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Search neutrality: Google and Danny Sullivan weigh in

Search neutrality: Google and Danny Sullivan weigh in

Tim Finin, 12:01am 16 July 2010

Web search guru Danny Sullivan has a great response to the NYT editorial on regulating search engine algorithms: The New York Times Algorithm and Why It Needs Government Regulation. Here’s how it starts:

“The New York Times is the number one newspaper web site. Analysts reckon it ranks first in reach among US opinion leaders. When the New York Times editorial staff tweaks its supersecret algorithm behind what to cover and exactly how to cover a story — as it does hundreds of times a day — it can break a business that is pushed down in coverage or not covered at all.”

Google published its own response to the Times piece as a Financial Times op-ed and also posted it to the Google public policy blog: regulating what is “best” in search?

“Search engines use algorithms and equations to produce order and organisation online where manual effort cannot. These algorithms embody rules that decide which information is “best”, and how to measure it. Clearly defining which of any product or service is best is subjective. Yet in our view, the notion of “search neutrality” threatens innovation, competition and, fundamentally,your ability as a user to improve how you find information.”

The penultimate paragraph gives what they say is their strongest argument againt mandating “search neutrality”.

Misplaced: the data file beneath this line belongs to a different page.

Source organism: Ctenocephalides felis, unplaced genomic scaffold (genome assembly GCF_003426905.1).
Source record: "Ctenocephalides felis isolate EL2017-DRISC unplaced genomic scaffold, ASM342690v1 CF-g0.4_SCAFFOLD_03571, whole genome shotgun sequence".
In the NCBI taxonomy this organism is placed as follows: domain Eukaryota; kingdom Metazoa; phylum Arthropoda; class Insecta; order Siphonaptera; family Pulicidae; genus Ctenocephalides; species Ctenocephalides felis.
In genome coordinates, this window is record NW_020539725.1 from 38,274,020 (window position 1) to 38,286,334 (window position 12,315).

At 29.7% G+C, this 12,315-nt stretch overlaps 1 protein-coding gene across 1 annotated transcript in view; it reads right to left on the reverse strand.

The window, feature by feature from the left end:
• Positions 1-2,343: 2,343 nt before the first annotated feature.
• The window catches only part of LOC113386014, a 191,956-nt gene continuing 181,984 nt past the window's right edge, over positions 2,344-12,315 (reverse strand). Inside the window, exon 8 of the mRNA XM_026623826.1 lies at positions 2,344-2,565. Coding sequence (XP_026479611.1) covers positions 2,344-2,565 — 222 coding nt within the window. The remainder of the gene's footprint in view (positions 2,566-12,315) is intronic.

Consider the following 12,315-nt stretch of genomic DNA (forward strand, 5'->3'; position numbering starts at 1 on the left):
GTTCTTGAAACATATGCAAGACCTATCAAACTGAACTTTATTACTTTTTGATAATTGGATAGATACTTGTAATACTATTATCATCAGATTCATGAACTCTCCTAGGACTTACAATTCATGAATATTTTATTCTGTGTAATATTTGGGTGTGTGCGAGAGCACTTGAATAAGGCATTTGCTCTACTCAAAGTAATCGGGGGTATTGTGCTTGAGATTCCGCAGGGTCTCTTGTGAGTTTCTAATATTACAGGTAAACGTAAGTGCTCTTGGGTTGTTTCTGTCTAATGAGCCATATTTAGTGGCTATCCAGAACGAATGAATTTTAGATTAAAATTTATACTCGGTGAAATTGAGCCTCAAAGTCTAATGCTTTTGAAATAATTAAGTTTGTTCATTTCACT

“But the strongest arguments against rules for “neutral search” is that they would make the ranking of results on each search engine similar, creating a strong disincentive for each company to find new, innovative ways to seek out the best answers on an increasingly complex web. What if a better answer for your search, say, on the World Cup or “jaguar” were to appear on the web tomorrow? Also, what if a new technology were to be developed as powerful as PageRank that transforms the way search engines work? Neutrality forcing standardised results removes the potential for innovation and turns search into a commodity.”

This assumes of course, that there is real competition among Internet search engines. Microsoft has been putting a lot of research and development into Bing with good results and it’s been gaining market share. Yahoo is doing very interesting this as well. Consumer choice among a handful of competitors would be the best way to ensure that none abuse their customers.


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